I’ve always been a fighter. I’ve always taken pride in going into consultations where it was likely to be another slow news day armed with evidence of weight loss or demonstrating how fit I was and how my conditions were holding me back – it always served as a good bit of leverage when I sensed the conversation going stale or a lack of action forthcoming. After all, it was losing 3 stone in less than a year and taking up running 10k’s that finally got me onto biologics a few years back – with all the effort I put in to do my bit to ‘break the cycle’ (whilst a whole range of drugs were failing to control the worsening symptoms), it would have been a brave doctor to not offer me something in return.

It’s fair to say however that 2019 broke me. It didn’t just break me physically but it broke my spirit too and I’d be lying if I didn’t admit that I lost some of that fight. Sure, rugby and running are out of the question now but there has certainly been days where I could have gone for a bike ride or head to the gym but the pain has put me off – and even been used as an excuse if I’m brutally honest with myself. That isn’t me. My other fear of doing physical activity these last few months is fear of finding out just how weak I’ve become, how far off I am from that super fit guy of 2018 that only weighed 70kgs, could run half marathons at sub 8-min miles and could lift with the best of them in rugby pre season despite being a scrawny winger who was only on the field for their pace. Finding out the level of decline in me physically terrifies me.

Joel running with a rugby ball in hand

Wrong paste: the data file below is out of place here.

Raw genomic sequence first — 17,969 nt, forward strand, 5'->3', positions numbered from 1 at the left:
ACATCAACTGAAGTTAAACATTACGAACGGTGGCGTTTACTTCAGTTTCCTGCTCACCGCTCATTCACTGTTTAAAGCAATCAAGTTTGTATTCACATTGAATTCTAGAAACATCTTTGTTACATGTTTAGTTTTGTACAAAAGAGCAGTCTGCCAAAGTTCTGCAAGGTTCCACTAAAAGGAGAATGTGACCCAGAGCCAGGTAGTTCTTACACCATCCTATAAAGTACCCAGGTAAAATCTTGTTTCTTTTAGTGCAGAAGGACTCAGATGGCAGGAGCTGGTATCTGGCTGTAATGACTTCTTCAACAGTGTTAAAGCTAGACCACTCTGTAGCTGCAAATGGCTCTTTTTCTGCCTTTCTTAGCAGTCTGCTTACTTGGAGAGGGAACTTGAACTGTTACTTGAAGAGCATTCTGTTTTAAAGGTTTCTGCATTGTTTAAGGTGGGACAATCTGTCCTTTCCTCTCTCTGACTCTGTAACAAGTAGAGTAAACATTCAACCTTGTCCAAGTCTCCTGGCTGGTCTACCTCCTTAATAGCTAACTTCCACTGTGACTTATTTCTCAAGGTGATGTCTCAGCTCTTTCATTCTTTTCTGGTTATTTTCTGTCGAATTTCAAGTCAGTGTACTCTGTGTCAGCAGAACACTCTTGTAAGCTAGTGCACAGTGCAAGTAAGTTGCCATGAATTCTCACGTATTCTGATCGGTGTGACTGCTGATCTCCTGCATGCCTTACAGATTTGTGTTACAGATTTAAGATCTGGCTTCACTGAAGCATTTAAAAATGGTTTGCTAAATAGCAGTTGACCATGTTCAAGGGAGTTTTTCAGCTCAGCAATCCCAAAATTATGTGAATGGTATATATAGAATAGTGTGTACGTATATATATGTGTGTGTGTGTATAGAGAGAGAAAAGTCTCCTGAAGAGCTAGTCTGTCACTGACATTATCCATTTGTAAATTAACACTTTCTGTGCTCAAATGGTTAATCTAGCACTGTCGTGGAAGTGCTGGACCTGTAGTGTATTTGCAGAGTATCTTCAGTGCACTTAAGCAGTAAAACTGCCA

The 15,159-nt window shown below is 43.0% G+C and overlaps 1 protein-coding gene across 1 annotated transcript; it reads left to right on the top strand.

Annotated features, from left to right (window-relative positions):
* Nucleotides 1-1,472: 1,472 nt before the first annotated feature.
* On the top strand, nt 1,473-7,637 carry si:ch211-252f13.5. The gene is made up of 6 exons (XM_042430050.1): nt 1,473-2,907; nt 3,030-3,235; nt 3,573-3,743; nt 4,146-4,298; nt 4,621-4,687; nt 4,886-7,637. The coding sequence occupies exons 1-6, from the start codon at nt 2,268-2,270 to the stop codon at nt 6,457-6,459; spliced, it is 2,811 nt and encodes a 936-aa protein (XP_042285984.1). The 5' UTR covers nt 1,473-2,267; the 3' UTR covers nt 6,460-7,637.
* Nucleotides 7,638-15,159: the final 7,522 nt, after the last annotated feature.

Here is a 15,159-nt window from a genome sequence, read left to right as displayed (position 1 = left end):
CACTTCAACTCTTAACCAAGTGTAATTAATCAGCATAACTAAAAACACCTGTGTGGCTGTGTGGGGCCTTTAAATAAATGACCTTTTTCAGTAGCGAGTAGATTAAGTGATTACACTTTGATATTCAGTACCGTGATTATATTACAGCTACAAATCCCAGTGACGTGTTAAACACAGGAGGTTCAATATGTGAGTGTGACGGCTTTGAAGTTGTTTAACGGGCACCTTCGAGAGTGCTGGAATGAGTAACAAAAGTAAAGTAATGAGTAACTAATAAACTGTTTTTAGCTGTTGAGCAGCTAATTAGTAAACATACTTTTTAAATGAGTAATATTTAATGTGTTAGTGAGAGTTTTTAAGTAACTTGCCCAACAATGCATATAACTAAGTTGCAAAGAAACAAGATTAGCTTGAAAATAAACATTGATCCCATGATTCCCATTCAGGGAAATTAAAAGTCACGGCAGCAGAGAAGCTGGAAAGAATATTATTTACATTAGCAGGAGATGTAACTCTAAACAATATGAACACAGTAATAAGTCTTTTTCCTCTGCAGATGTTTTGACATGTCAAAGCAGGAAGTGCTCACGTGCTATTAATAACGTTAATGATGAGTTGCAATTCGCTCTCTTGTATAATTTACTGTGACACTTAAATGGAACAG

Me in 2018

As I already knew, I currently am not doing enough to help me. Call it depression, fear of not being able to win the battle this time or just becoming a dad and other priorities getting in the way, I could push more – I just need to regain my spirit and fight. The doctor made it clear that I need to start accepting my new situation and what the future holds and get into the mindset of living with it rather than seeing all of this as a blip – it was hard to hear and frustrating when part of me still thinks this was brought on beyond my control with the treatment change, striking me down in my prime – but as the doctor was hinting at, the time for feeling sorry for myself is over. To force this point even more, he said that he wasn’t recommending me for any physio, that I’ve lived with it most of my life and I know what I should be doing. He told me to get my arse back in the gym (in more polite terms), stop benchmarking against what I used to be able to do and if that scares me then to try something new that I can’t compare against.

He was completely right, of course but it upset me. Upset me that doctors couldn’t atone for last year’s mistakes and made me upset at what I had become. Joel doesn’t quit or give up or the Joel prior to 2019 didn’t, anyway. He did, however, recommend me for pain management therapy to help me with my mindset. It’s not something that I’ve tried before but I welcome it.

The takeaway

So this weekend, having had a few days to think about it all, I have rejoined the gym. I’m yet to go however (still making excuses) but by the time the week is over, I will have swallowed my fear and spent a few hours there, I assure you. I just hope I get bitten by the bug again and can really commit myself to it before I see any improvements – because there’s going to be a lot of pain before any progress, I’m sure.

I am also trying to work on my mindset, trying to be less harsh on myself, enjoy what I can do and be grateful for what I have – that, however, is going to be a much longer game.

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Arthritis and Psoriasis Patient Advocate, Writer And Consultant. Owner Of The Pain Company.

I share my story of Juvenile Idiopathic Arthritis to raise awareness and specialise in pain, parenting (with disability) and the mental health impact of living with chronic illness. I write and campaign for leading charities and organisations. In addition, I provide patient experience consultancy for both charities and global healthcare companies.